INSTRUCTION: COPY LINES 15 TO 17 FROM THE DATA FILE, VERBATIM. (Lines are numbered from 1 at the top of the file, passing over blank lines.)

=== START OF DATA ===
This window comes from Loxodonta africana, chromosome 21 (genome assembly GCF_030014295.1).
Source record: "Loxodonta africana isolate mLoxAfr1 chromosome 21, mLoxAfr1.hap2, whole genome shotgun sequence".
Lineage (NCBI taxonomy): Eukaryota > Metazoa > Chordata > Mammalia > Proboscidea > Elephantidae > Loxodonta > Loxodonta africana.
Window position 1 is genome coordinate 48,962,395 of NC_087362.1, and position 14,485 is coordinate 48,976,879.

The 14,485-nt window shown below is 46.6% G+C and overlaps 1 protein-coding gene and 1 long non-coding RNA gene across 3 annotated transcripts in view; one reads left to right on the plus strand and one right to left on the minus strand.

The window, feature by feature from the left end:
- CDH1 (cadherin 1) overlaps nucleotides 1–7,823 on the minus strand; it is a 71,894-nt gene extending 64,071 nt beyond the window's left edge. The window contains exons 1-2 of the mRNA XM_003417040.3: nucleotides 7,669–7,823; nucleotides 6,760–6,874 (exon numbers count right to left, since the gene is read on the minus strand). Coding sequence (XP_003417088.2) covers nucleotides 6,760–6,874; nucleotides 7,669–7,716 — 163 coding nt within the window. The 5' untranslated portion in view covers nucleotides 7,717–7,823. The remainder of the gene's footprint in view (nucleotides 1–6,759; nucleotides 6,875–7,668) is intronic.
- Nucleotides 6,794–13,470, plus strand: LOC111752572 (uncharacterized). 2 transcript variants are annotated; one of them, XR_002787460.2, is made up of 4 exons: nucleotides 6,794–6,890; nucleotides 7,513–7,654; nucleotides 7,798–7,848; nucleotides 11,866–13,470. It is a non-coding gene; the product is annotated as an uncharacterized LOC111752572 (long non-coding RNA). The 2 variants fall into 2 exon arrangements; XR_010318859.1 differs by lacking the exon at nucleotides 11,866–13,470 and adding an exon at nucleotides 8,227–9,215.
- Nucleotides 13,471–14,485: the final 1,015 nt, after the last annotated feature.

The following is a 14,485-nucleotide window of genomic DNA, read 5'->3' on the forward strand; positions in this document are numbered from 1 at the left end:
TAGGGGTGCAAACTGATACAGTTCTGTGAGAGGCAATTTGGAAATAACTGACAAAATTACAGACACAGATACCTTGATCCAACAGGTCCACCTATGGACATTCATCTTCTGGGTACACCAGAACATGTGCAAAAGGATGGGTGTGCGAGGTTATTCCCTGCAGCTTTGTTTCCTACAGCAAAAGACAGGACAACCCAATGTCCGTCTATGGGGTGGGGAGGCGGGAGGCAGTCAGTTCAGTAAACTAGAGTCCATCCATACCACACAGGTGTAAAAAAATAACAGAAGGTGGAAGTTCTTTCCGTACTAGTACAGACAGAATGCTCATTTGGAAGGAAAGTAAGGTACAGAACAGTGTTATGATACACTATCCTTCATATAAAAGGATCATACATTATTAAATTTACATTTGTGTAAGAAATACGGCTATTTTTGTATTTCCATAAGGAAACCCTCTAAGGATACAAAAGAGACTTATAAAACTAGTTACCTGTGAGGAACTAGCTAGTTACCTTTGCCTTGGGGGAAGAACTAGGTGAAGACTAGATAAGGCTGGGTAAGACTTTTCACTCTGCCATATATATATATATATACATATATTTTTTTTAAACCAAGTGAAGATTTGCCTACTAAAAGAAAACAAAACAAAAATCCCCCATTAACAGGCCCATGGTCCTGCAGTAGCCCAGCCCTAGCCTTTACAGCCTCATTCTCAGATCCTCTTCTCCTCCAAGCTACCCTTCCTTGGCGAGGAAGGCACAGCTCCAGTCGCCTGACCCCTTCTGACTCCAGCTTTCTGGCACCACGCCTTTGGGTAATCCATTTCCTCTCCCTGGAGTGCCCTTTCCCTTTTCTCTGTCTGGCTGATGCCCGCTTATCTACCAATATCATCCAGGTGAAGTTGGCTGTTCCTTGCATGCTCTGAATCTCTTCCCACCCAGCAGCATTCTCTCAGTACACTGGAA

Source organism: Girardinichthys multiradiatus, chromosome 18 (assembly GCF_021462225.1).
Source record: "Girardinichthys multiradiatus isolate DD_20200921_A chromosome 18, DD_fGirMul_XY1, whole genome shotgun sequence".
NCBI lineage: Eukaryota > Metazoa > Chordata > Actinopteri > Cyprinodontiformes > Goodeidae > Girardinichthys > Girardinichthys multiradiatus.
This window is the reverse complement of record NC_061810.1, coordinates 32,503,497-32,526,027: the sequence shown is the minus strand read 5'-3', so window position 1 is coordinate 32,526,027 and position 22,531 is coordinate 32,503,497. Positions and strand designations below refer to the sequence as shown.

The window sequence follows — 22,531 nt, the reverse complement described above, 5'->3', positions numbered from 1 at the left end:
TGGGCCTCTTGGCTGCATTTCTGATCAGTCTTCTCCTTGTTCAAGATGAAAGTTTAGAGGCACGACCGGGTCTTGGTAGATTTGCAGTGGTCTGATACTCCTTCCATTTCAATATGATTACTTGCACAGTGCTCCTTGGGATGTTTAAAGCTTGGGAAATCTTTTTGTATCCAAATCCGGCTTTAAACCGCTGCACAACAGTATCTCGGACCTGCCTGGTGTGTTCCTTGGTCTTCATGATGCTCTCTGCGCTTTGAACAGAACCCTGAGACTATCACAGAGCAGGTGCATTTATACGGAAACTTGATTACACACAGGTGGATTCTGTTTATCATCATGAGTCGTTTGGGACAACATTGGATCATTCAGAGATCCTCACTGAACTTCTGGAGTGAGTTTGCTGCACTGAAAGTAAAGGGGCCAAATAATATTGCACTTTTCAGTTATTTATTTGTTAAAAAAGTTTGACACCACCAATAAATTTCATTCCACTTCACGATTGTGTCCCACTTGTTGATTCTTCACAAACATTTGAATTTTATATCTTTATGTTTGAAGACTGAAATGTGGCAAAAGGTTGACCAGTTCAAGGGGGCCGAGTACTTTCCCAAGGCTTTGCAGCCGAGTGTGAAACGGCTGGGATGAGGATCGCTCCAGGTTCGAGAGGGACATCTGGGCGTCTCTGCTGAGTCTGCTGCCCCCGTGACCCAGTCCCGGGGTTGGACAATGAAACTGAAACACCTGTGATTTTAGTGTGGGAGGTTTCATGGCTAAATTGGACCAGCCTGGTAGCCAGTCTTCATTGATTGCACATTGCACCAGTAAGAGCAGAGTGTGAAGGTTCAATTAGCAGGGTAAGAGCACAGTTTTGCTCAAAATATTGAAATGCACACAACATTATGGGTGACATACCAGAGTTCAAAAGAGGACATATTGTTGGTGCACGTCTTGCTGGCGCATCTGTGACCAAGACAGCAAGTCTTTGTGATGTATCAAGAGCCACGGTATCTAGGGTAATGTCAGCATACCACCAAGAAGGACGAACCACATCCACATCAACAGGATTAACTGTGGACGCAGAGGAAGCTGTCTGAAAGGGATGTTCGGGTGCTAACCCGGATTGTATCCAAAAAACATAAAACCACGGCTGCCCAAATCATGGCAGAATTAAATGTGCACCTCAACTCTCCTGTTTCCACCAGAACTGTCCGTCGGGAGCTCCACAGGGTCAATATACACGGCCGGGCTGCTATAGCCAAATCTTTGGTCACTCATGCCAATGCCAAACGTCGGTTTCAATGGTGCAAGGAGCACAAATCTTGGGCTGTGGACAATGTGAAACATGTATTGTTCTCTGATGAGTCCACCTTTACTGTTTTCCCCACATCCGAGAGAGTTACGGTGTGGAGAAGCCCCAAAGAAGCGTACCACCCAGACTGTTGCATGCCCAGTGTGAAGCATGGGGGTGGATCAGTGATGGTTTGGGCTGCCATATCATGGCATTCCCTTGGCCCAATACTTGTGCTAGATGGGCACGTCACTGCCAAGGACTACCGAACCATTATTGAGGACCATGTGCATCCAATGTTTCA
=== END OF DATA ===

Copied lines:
This window is the reverse complement of record NC_061810.1, coordinates 32,503,497-32,526,027: the sequence shown is the minus strand read 5'-3', so window position 1 is coordinate 32,526,027 and position 22,531 is coordinate 32,503,497. Positions and strand designations below refer to the sequence as shown.

The window sequence follows — 22,531 nt, the reverse complement described above, 5'->3', positions numbered from 1 at the left end:
TGGGCCTCTTGGCTGCATTTCTGATCAGTCTTCTCCTTGTTCAAGATGAAAGTTTAGAGGCACGACCGGGTCTTGGTAGATTTGCAGTGGTCTGATACTCCTTCCATTTCAATATGATTACTTGCACAGTGCTCCTTGGGATGTTTAAAGCTTGGGAAATCTTTTTGTATCCAAATCCGGCTTTAAACCGCTGCACAACAGTATCTCGGACCTGCCTGGTGTGTTCCTTGGTCTTCATGATGCTCTCTGCGCTTTGAACAGAACCCTGAGACTATCACAGAGCAGGTGCATTTATACGGAAACTTGATTACACACAGGTGGATTCTGTTTATCATCATGAGTCGTTTGGGACAACATTGGATCATTCAGAGATCCTCACTGAACTTCTGGAGTGAGTTTGCTGCACTGAAAGTAAAGGGGCCAAATAATATTGCACTTTTCAGTTATTTATTTGTTAAAAAAGTTTGACACCACCAATAAATTTCATTCCACTTCACGATTGTGTCCCACTTGTTGATTCTTCACAAACATTTGAATTTTATATCTTTATGTTTGAAGACTGAAATGTGGCAAAAGGTTGACCAGTTCAAGGGGGCCGAGTACTTTCCCAAGGCTTTGCAGCCGAGTGTGAAACGGCTGGGATGAGGATCGCTCCAGGTTCGAGAGGGACATCTGGGCGTCTCTGCTGAGTCTGCTGCCCCCGTGACCCAGTCCCGGGGTTGGACAATGAAACTGAAACACCTGTGATTTTAGTGTGGGAGGTTTCATGGCTAAATTGGACCAGCCTGGTAGCCAGTCTTCATTGATTGCACATTGCACCAGTAAGAGCAGAGTGTGAAGGTTCAATTAGCAGGGTAAGAGCACAGTTTTGCTCAAAATATTGAAATGCACACAACATTATGGGTGACATACCAGAGTTCAAAAGAGGACATATTGTTGGTGCACGTCTTGCTGGCGCATCTGTGACCAAGACAGCAAGTCTTTGTGATGTATCAAGAGCCACGGTATCTAGGGTAATGTCAGCATACCACCAAGAAGGACGAACCACATCCACATCAACAGGATTAACTGTGGACGCAGAGGAAGCTGTCTGAAAGGGATGTTCGGGTGCTAACCCGGATTGTATCCAAAAAACATAAAACCACGGCTGCCCAAATCATGGCAGAATTAAATGTGCACCTCAACTCTCCTGTTTCCACCAGAACTGTCCGTCGGGAGCTCCACAGGGTCAATATACACGGCCGGGCTGCTATAGCCAAATCTTTGGTCACTCATGCCAATGCCAAACGTCGGTTTCAATGGTGCAAGGAGCACAAATCTTGGGCTGTGGACAATGTGAAACATGTATTGTTCTCTGATGAGTCCACCTTTACTGTTTTCCCCACATCCGAGAGAGTTACGGTGTGGAGAAGCCCCAAAGAAGCGTACCACCCAGACTGTTGCATGCCCAGTGTGAAGCATGGGGGTGGATCAGTGATGGTTTGGGCTGCCATATCATGGCATTCCCTTGGCCCAATACTTGTGCTAGATGGGCACGTCACTGCCAAGGACTACCGAACCATTATTGAGGACCATGTGCATCCAATGTTTCA